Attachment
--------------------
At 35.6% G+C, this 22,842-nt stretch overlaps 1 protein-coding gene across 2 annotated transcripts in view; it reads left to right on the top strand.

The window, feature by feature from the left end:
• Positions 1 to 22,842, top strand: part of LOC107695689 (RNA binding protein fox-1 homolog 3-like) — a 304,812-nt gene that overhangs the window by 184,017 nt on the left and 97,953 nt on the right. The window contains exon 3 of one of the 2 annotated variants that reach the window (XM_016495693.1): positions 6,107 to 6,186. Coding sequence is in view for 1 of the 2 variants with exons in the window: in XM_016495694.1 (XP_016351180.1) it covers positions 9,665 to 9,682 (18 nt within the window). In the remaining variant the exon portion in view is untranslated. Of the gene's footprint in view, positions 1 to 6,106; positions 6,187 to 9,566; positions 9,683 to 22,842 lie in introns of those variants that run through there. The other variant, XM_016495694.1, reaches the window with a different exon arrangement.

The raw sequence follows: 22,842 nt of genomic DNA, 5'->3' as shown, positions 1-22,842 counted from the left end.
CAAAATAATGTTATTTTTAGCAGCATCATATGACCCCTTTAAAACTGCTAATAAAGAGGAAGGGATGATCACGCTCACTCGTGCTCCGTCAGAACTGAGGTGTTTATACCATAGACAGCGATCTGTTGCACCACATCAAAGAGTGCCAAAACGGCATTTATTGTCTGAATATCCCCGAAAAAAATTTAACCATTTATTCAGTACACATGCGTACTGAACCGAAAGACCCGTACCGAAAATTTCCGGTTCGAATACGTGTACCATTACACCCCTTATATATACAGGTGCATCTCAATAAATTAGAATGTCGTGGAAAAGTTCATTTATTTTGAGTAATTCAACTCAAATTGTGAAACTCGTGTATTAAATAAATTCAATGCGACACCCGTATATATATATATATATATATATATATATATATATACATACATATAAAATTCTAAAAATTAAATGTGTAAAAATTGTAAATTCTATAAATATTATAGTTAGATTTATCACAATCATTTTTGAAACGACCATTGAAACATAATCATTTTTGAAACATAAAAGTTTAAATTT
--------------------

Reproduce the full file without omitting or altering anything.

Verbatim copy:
At 35.6% G+C, this 22,842-nt stretch overlaps 1 protein-coding gene across 2 annotated transcripts in view; it reads left to right on the top strand.

The window, feature by feature from the left end:
• Positions 1 to 22,842, top strand: part of LOC107695689 (RNA binding protein fox-1 homolog 3-like) — a 304,812-nt gene that overhangs the window by 184,017 nt on the left and 97,953 nt on the right. The window contains exon 3 of one of the 2 annotated variants that reach the window (XM_016495693.1): positions 6,107 to 6,186. Coding sequence is in view for 1 of the 2 variants with exons in the window: in XM_016495694.1 (XP_016351180.1) it covers positions 9,665 to 9,682 (18 nt within the window). In the remaining variant the exon portion in view is untranslated. Of the gene's footprint in view, positions 1 to 6,106; positions 6,187 to 9,566; positions 9,683 to 22,842 lie in introns of those variants that run through there. The other variant, XM_016495694.1, reaches the window with a different exon arrangement.

The raw sequence follows: 22,842 nt of genomic DNA, 5'->3' as shown, positions 1-22,842 counted from the left end.
CAAAATAATGTTATTTTTAGCAGCATCATATGACCCCTTTAAAACTGCTAATAAAGAGGAAGGGATGATCACGCTCACTCGTGCTCCGTCAGAACTGAGGTGTTTATACCATAGACAGCGATCTGTTGCACCACATCAAAGAGTGCCAAAACGGCATTTATTGTCTGAATATCCCCGAAAAAAATTTAACCATTTATTCAGTACACATGCGTACTGAACCGAAAGACCCGTACCGAAAATTTCCGGTTCGAATACGTGTACCATTACACCCCTTATATATACAGGTGCATCTCAATAAATTAGAATGTCGTGGAAAAGTTCATTTATTTTGAGTAATTCAACTCAAATTGTGAAACTCGTGTATTAAATAAATTCAATGCGACACCCGTATATATATATATATATATATATATATATATATATACATACATATAAAATTCTAAAAATTAAATGTGTAAAAATTGTAAATTCTATAAATATTATAGTTAGATTTATCACAATCATTTTTGAAACGACCATTGAAACATAATCATTTTTGAAACATAAAAGTTTAAATTT